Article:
Husbands, Wives and Church Ephesians 5:25 –“Husbands love your wives as Christ loved the Church and gave Himself up for her, that He might sanctify her, having cleansed her by the washing of water with the word, so that He might present the Church to Himself in splendor, without spot or wrinkle or any such thing, that she might be holy and without blemish. In the same way husbands should love their wives as their own bodies. He who loves His wife loves himself. For no one ever hated his own flesh, but nourishes and cherishes it, just as Christ does the Church, because we are members of His body. Therefore a man shall leave his father and mother and hold fast to his wife, and the two shall become on flesh. This mystery is profound, and I am saying that it refers to Christ and the Church. However, let each one of you love his wife as himself, and let the wife see that she respects her husband.” Wow! The above verses pack a powerful punch to the jawbone of my pride. As a husband, I am to love my wife as Christ loved the Church? What does that mean? What does that look like? Where do I stand in light of this command? Let’s look at how Christ loved the Church. In order to do that, we must understand what or who the Church truly is. The Church is not a building; it’s a group of people whose hearts have been regenerated by the Holy Spirit and brought to a saving faith in the redemptive work of Christ. In other words, the Church is a group of true Christians. The Church is also defined as the body of Christ as evidenced by the above verse. How did Jesus love the Church? Scripture tells us that He chose us before the foundation of the world and before we were even born, He loved us ( Ephesians 1:4). Scripture also tells us that there is nothing we can or will do that draws Him to us, but rather we are drawn to Him by the Father ( John 6:44). This love as we often refer to is unconditional. No hidden agenda, no strings attached, no gain or payback; just pure love. I wonder how many of us had an agenda, tied conditional strings, desired some sort of gain or pondered the payback when we sought after our wives. Oh we would never admit it, but rather describe our interest void of an ill-gotten selfish desire. Christ loved the ones He chose knowing that they hated Him, that they wanted nothing to do with Him (Romans 1:28-32). They despised Him, rejected Him, cursed Him, beat Him, mocked Him and crucified Him. That is not the whole, many men have been despised. Many men have been rejected. Many men have been cursed, beaten, mocked and many have been crucified. None willed it on themselves except for Jesus ( John 10:18). His love was purely unconditional. Jesus initiated His love for the Church. Love for the Church only existed because Jesus willed it ( Romans 5:8). He selected His “Bride”, if you will, based on absolute love. His love was not motivated by the Church, it was motivated by His love and that’s it. Without His love, there would be no Church. My wife used to tell me that she felt that Biblically, the husband should initiate the love. I never understood what she meant until now. As a husband, I am to initiate the love. Let me be perfectly clear, this does not involve some selfish, self pleasure kind of love. That is not love, it is lust. It is, however, a love initiated by the husband that is purely unconditional; a love that transcends all of me. This is why tension builds in a marriage as the husband seeks himself rather than his wife. Jesus led the Church. While gathering with His disciples, Jesus asks two very profound questions. These two questions define the essence of true leadership. He asked, “Who do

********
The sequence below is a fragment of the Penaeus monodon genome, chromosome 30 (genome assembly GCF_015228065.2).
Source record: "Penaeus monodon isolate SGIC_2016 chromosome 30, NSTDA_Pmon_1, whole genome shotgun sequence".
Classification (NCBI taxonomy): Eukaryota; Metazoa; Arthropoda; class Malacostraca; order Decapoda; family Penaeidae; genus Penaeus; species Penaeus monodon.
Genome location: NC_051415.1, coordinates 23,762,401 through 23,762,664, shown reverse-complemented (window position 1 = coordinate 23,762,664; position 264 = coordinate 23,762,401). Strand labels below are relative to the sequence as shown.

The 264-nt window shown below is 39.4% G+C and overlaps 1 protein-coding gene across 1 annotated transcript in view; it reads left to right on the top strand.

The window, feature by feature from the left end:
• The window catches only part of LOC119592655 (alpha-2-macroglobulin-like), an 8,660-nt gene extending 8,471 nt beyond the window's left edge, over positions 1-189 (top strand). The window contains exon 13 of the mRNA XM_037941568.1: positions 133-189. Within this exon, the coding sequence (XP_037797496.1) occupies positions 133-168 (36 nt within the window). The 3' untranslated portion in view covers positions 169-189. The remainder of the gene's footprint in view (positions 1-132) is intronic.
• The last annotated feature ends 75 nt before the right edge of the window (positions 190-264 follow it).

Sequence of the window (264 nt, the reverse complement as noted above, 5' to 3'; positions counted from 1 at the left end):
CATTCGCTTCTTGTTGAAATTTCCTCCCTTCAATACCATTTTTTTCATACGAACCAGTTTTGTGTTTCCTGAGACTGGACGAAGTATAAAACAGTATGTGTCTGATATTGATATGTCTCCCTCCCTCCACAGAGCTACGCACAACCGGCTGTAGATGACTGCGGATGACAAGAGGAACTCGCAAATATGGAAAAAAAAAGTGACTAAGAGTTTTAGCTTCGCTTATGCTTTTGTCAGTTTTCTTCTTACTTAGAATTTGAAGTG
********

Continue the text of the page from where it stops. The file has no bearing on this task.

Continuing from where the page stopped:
people say that I am?’ and ‘Who do you say that I am?’”(Mark 8:27-30). What answer would you get if you asked your wife these questions? It scares me to think of what my wife might say. What the people closest to you say about you is a reality. I used to say, “Perception is the father of deception”. As a leader in a Fortune 500 company, I never understood how some people could have a good perception and some a really bad perception of me. It was the people who had a bad perception that impacted my career the most. As you can derive from the quote above, I did not want to accept responsibility for the negative perception other people had of me. I would justify it by saying, “Those that really know me, like me.” After several years of leading with this philosophy, it was brought to my attention that I own whatever contention came my way. I learned that perception is not the father of deception, but the father of that person’s reality. I had to change the perception of those people. This required setting ME aside and replacing it with OTHERS. As you lead your wife, consider what her perception is of you. What does she say about you in her heart? Whatever it is, you own it. Jesus gave Himself up for the Church. Scripture tells us that Jesus is the propitiation for our sin ( 1 John 2:2). Propitiation here is a sacrifice that bears God’s wrath and turns it to favor for another(ESV Definition) . In the case of Jesus, He bore God’s wrath that abides on us all in order to turn it to favor the Church. What are we to do with this? As husbands, we must protect our wives from any and all wrath. Whether it’s the Wrath of God or the wrath of this world, we must take on that wrath and turn it to favor for her. Too often we step aside and allow her to fend for herself. The perfect example of this takes us clear back to Genesis 3:6. Adam failed to protect his wife from the wrath about to come when she ate of the forbidden fruit. He was there in the Garden with her and there is no action on his part. Think for a moment of the lengths to which Jesus went to take on God’s wrath and turn it to our favor. There was no passivity found in Him, it was a relentless pursuit of the cross knowing the glory that was to come (Hebrews 12:1-2). What lengths are you willing to go for your wife? Is it a relentless pursuit or a passive denial of your responsibilities? Jesus sanctified the Church. We, as husbands, do not “sanctify” our wives nor are we able to wash them of their sins; we can, however, present her in splendor. Just as Jesus presents us in splendor before the Father, we must present our wives in splendor. Cleansing them with the word means to help them be consecrated into service to the Lord. Scripture holds that God’s Word and His Name are exalted above all things ( Psalm 138:2) and Jesus brought exaltation to His name and His word as He lived it right before them. He was the Word, He is the Word and He will be the Word (John1:1). Sanctification can only come through careful study and meaningful digesting of His Word to the point where it becomes a part of us, dare I say, “All of us”. It becomes the very fiber of our being. How can we be filled continuously with the filth of this world and expect to be seen as holy and set apart? If the Word becomes so much a part of us that those closest to us SEE God’s word living and breathing right before them, then we are truly sanctified. Presenting her in splendor is brings honor and respect to her to the point where others do not see a blemish, spot or wrinkle. When God looks upon His Church, all He can see is the interceding glory of His Son and that glory is accredited to the Church ( Romans 8:34). Concerning your wife, do others see spots, blemishes and wrinkles or do they see splendor and holiness? In other words, what do others hear you say of her? What do they observe as they see you interact with her? Again, you own it either way. Finally, the Church is God’s gift back to Jesus. Our wives are a precious gift from the Father and we should treat them as such. This gift was meant to endure forever and should never be taken for granted. There is nothing or no one that can take her from you (John 10:21). Would you still love her if she had no capacity to love you back (1 John 4:9-10)? Is your love for your wife anything like the love Jesus has for His Church?